Archaeologists in Egypt have discovered two large buildings that they believe may have been the earliest major structures in the Tel Edfu region. Led by the Oriental Institute of the University of Chicago, researchers found the structures while engaged in a long-term dig at the site located on the west bank of the Nile River.

Located 400 miles south of Cairo, the well-preserved buildings date back around 2400-2350 BCE in the late Fifth Dynasty of Egypt and indicate a turning point in the pharaoh's interest in developing provincial regions outside of the major cities.

The large complex may have been used to accommodate important officials from the capital Memphis, who visited the area to oversee mining of precious metals and gems from the surrounding deserts. Archaeologists have been able to identify that parts of the structure were used for making beer and bread as well as for smelting copper.

"It's a wonderful find because we have so little information about this era of settlement in the southern provinces," Nadine Moeller, associate professor of Egyptian archaeology, who leads the excavation together with Oriental Institute research associate Gregory Marouard, said. "We don't know any such similar complex for the Old Kingdom."

The Oriental Institute has been conducting excavations at Tel Edfu for the past 16 years, and late last year discovered two other mud structures that may have been used as an administrative complex. The buildings which were discovered in December 2017 were surrounded by open courtyards and workshops. The complex itself had storage spaces where over 200 broken clay sealings used to mark boxes, containers and letters were discovered.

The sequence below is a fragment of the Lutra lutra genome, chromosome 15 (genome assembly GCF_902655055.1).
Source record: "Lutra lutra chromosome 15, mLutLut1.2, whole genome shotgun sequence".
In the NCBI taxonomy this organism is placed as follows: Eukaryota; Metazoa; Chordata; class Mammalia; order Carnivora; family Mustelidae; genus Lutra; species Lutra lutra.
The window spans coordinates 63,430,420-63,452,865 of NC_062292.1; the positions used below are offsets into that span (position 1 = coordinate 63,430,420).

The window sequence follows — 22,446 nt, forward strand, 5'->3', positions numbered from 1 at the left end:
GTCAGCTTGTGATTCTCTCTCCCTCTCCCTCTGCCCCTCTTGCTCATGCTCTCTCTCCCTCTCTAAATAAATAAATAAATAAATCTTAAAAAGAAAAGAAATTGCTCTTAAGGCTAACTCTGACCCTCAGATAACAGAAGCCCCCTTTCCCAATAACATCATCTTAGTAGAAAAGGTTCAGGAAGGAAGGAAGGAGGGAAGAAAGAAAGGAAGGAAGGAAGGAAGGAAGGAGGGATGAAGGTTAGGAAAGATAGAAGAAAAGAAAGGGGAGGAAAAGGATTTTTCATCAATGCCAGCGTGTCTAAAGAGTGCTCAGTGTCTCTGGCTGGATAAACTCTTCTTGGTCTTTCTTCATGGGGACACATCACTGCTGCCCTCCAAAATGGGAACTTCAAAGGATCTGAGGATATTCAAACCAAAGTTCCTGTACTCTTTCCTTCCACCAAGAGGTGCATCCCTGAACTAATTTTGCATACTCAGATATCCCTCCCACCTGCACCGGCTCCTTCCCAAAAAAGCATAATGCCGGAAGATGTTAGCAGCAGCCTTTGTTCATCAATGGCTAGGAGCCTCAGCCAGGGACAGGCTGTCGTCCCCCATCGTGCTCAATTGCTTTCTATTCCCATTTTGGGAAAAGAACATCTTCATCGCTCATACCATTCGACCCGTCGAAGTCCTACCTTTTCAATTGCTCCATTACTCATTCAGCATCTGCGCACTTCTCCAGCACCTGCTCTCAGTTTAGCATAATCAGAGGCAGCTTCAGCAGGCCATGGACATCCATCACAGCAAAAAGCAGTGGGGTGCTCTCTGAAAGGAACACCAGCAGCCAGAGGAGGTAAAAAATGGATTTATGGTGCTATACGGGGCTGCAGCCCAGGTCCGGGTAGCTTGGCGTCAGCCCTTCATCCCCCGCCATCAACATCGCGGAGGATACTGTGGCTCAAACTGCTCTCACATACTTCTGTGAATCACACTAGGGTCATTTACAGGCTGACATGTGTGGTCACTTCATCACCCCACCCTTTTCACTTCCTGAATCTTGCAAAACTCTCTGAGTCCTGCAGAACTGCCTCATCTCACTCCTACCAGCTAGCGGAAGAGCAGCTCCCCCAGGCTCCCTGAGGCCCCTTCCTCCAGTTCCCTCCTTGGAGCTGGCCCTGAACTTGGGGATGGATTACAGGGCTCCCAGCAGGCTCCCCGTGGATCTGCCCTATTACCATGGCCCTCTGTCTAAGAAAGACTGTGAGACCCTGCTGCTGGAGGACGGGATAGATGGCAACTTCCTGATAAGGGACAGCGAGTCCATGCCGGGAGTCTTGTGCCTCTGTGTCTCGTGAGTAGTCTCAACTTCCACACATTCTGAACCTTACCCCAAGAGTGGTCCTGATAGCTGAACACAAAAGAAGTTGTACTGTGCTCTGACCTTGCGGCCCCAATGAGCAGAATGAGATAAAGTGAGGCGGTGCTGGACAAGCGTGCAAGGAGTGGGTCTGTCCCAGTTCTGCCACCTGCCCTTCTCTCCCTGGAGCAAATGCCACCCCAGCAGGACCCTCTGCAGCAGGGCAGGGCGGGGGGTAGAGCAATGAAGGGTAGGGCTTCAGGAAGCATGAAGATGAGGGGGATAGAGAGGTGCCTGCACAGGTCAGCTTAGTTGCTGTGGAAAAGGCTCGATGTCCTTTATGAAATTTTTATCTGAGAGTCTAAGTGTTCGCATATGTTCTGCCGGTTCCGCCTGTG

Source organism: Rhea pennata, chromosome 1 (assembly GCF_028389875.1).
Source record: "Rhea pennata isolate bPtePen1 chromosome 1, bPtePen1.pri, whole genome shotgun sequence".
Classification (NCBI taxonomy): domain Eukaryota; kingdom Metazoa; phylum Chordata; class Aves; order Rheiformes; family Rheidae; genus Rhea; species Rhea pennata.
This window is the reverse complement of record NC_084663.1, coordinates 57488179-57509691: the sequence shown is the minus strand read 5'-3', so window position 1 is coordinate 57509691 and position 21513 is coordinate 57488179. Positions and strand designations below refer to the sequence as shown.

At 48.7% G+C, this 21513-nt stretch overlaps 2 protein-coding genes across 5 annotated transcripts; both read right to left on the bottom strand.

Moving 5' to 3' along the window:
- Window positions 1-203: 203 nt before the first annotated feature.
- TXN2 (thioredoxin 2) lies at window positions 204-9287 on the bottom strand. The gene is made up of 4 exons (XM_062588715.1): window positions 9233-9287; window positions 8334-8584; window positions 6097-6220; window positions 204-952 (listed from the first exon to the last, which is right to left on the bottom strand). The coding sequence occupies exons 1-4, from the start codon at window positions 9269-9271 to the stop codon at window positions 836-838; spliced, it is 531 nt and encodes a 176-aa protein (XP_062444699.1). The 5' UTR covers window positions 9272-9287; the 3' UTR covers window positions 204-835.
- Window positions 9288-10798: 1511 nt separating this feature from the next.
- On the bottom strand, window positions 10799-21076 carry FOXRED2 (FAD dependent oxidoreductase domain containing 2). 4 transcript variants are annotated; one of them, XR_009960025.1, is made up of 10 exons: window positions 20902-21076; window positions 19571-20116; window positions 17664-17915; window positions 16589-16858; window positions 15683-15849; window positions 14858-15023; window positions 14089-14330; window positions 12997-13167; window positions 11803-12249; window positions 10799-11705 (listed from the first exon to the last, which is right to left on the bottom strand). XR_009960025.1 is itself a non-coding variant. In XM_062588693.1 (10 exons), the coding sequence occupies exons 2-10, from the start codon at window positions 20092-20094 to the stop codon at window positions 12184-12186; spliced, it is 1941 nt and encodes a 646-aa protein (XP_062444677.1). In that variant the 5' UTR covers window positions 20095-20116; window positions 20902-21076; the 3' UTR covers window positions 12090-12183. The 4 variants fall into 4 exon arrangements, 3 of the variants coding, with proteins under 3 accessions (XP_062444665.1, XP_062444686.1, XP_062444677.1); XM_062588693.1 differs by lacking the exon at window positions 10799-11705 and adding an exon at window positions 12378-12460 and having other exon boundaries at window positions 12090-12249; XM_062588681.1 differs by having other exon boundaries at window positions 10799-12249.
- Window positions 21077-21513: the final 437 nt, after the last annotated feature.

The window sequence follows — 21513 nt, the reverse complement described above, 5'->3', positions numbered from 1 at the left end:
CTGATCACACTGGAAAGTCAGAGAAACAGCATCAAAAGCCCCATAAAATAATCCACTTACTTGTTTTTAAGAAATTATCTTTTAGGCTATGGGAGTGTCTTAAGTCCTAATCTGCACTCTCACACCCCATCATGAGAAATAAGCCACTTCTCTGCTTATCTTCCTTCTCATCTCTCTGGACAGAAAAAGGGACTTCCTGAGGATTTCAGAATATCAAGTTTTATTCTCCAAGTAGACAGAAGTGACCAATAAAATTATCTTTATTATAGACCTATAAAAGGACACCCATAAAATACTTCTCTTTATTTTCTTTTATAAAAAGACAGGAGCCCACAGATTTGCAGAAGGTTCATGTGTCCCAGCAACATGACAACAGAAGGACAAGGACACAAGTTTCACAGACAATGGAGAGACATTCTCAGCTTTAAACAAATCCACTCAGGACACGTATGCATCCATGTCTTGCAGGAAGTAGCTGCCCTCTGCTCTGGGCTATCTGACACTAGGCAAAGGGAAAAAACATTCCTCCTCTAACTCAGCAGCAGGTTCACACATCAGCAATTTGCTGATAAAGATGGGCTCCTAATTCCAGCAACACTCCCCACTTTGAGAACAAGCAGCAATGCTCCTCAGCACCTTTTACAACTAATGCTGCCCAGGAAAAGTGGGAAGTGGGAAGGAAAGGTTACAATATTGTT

"It's just about this time that the Egyptian royalty, until then focused on the northern area directly around the capital Memphis, began to expand its reach after a period of contraction during the fourth and much of the fifth dynasties," Moeller said. "This is a first sign that the ancient city of Edfu was evolving into an important departure point for large expeditions leaving for the Eastern desert regions, and possibly the Red Sea shore, located about 125 miles to the east."

Researchers believe the buildings may also have had religious or cult ties, given their proximity to a temple 20 yards away.

While archaeologists continue to identify and study the urban planning of the region, they are puzzled by the level of preservation of the structures. Unlike most other sites that were raided for their bricks, the eight-foot thick walls of this complex were never recycled. Additionally, given the scarcity of wood in Egypt, the entrance door was also left intact.

Another subject of interest is the architectural style used. The largest building in the area has outer façades with a very distinct slope, a style that was not popular in ancient Egypt.

"It's very well-constructed and so the slope is certainly intentional, which highlights the architectural peculiarity of this monument," Marouard said. "We don't know of any other structure within an urban context in Egypt that looks like this."